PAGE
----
Driving Safety and Winter Driving

Posted: Jan. 16, 2020 • By Kevin Kohler

Driving Safety and Winter Driving

We don’t have all that much winter where we live

Exposure to winter driving conditions is more widespread than we might think.  Most locations in temperate zones have exposure to winter conditions, sometimes in a manner that you may not normally encounter such as when:

  • Travelling on business or pleasure to more northerly climates
  • Taking winter vacations
  • Driving in the mountains or through high passes
  • Experiencing that once a year ice and snow event

No matter how you think about it, most of us are exposed to some winter driving. The fact that we don’t often experience winter driving conditions can make it more dangerous when we do.

Weather related driving challenges

The US Federal Highway Authority reports that one in five vehicle accidents are weather related. The usual winter weather culprits are:

  • Poor visibility in snow, sleet and drifting snow
  • Icy, slushy or snow-covered pavement leading to slippery conditions 
  • Uneven accumulations of snow on the road leading to loss of directional control 

Other complicating factors include:

  • The performance of vehicle components in cold weather such as tires and windshield wipers
  • Visibility issues from snow, ice and frost on glass and lights
  • Exposure to cold temperatures in the event of problems

There are clearly a number of issues related specifically to winter driving that we must be mindful of.

How can we prepare for winter driving?

Get Prepared Canada recommends:

  • Slowing down
  • Filling with the proper rated washer fluid and replacing wiper blades
  • Making sure that you can see and be seen; clearing off all snow and ice from windows and lights
  • Having a comprehensive emergency car kit for the conditions you might be facing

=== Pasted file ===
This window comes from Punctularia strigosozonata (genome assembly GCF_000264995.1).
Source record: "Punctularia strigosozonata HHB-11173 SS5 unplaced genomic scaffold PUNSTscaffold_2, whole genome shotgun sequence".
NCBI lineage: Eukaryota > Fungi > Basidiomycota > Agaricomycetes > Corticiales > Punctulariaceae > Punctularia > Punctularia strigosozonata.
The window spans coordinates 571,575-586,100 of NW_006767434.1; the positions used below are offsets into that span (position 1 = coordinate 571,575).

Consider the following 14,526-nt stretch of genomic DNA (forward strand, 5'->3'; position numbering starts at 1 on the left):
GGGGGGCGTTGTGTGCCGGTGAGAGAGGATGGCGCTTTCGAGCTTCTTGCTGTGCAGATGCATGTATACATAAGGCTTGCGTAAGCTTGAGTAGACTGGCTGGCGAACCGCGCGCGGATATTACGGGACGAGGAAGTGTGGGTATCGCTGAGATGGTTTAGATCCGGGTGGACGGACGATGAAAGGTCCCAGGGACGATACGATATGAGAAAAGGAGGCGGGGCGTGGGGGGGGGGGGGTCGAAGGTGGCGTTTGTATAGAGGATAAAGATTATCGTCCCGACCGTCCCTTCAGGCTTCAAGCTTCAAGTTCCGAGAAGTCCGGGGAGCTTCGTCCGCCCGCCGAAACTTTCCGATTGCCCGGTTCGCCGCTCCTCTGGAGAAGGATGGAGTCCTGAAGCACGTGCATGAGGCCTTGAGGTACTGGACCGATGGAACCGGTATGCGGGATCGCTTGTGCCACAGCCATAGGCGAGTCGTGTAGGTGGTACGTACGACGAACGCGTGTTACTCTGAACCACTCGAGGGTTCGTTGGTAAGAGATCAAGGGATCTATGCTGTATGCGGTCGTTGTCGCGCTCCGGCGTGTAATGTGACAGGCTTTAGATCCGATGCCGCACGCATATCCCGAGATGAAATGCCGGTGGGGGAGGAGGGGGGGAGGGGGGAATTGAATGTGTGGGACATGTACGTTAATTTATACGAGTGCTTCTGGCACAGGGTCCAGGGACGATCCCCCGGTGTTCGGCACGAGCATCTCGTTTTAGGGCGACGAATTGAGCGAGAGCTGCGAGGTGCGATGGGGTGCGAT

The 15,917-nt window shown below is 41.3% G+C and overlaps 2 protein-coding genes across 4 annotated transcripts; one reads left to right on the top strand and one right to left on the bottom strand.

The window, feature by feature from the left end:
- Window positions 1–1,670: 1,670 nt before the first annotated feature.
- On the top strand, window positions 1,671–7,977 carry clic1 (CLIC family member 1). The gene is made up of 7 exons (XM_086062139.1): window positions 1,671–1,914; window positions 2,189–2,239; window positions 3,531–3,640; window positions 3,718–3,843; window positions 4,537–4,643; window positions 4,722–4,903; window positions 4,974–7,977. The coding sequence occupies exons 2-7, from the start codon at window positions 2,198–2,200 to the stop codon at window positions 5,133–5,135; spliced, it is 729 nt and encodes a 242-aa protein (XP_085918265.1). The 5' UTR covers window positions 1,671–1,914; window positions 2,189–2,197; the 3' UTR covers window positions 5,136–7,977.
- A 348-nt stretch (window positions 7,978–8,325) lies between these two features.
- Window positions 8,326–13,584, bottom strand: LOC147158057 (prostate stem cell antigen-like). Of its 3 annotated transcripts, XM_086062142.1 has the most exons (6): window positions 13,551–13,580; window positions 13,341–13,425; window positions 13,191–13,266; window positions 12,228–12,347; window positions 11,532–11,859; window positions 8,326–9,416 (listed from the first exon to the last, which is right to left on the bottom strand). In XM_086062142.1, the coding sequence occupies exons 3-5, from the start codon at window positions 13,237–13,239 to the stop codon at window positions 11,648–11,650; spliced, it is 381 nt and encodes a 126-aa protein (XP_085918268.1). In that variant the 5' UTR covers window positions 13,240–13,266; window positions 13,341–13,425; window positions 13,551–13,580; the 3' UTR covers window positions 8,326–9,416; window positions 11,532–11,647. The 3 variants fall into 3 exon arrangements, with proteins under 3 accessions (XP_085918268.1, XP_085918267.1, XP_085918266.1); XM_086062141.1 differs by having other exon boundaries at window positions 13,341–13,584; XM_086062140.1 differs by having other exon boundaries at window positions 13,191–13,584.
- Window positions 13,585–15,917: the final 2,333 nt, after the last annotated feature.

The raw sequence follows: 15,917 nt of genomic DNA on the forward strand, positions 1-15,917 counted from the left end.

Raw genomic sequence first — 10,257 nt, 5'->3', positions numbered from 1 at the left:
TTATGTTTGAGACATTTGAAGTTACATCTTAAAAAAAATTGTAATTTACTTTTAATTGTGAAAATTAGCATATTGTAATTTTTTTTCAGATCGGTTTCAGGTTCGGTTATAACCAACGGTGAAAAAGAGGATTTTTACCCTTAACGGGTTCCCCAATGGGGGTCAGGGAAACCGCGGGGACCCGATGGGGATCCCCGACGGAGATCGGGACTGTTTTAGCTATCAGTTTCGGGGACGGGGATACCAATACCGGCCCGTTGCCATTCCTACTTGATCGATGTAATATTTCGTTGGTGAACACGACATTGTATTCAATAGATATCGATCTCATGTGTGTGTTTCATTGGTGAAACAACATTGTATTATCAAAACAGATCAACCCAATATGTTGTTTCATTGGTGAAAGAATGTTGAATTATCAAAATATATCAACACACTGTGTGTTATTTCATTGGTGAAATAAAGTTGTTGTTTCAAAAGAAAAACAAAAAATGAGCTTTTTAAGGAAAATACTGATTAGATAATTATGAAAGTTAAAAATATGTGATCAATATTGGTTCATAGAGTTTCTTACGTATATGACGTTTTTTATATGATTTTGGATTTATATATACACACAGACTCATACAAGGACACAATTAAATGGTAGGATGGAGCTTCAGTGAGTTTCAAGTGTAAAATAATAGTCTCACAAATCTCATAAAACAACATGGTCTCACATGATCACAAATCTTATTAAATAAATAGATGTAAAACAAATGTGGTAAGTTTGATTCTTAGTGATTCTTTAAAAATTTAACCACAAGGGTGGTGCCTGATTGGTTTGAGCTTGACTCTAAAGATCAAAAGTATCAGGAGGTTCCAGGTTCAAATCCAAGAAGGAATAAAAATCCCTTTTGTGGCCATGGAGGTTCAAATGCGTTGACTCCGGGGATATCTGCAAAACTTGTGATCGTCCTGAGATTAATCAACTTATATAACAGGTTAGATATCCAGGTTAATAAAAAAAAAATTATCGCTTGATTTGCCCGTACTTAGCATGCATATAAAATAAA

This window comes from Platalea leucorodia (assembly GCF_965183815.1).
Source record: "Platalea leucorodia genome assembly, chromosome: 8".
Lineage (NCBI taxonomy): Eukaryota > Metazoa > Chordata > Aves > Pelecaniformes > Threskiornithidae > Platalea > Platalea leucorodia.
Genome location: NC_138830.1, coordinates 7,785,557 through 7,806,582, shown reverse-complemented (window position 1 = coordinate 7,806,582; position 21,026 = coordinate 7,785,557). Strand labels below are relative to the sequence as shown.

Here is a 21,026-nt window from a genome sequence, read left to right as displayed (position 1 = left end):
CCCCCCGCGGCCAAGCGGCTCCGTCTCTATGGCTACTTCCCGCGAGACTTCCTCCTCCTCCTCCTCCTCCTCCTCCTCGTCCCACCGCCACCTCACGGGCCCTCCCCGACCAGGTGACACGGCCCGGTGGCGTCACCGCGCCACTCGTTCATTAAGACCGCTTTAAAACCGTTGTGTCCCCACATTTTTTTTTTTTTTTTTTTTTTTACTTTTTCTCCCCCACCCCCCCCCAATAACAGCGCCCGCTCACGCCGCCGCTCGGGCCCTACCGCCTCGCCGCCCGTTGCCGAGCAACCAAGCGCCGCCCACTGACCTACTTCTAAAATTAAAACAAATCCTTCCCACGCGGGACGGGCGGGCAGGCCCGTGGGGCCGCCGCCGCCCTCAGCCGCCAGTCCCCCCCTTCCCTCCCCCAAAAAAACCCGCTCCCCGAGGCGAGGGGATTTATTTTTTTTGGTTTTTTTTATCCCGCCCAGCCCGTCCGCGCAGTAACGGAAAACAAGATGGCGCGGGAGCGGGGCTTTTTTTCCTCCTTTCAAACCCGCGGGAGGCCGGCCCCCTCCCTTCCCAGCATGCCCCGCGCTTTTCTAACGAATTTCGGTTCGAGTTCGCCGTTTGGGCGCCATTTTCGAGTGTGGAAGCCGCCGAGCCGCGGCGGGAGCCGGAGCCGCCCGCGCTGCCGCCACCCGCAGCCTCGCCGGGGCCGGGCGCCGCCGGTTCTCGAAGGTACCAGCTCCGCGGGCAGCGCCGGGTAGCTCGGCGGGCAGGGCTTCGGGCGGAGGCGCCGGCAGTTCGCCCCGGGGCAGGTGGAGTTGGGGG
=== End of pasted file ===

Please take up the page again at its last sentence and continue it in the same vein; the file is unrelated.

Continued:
Some other steps to consider include:

  • Postponing your trip and not driving in bad weather or conditions
  • Letting others drive if you do not have the proper skills and experience
  • Renting a properly equipped vehicle if yours is not ready for the conditions it might be facing
  • Driving with others in your car or in a convoy
  • Taking winter defensive driving courses that include skid control

Do defensive driving concepts change in the winter?

No, the concepts of defensive driving do not change in the winter, they actually become even more important.  Defensive driving is a state of mind that works best when used consistently in all seasons.  

In the winter it is all the more important to:

  • Practice journey management, get weather information, check-in and have a plan if driving alone.
  • Manage your space according to road conditions and the other vehicles around you.

Driving is dangerous

Remember that motor vehicle incidents account for about one third of all workplace fatalities from injuries (OSHA, WorkSafeBC).  Driving is statistically dangerous but the hazards can be controlled if we practice sound journey management and observe defensive driving concepts.  

Be safe this winter by being prepared!


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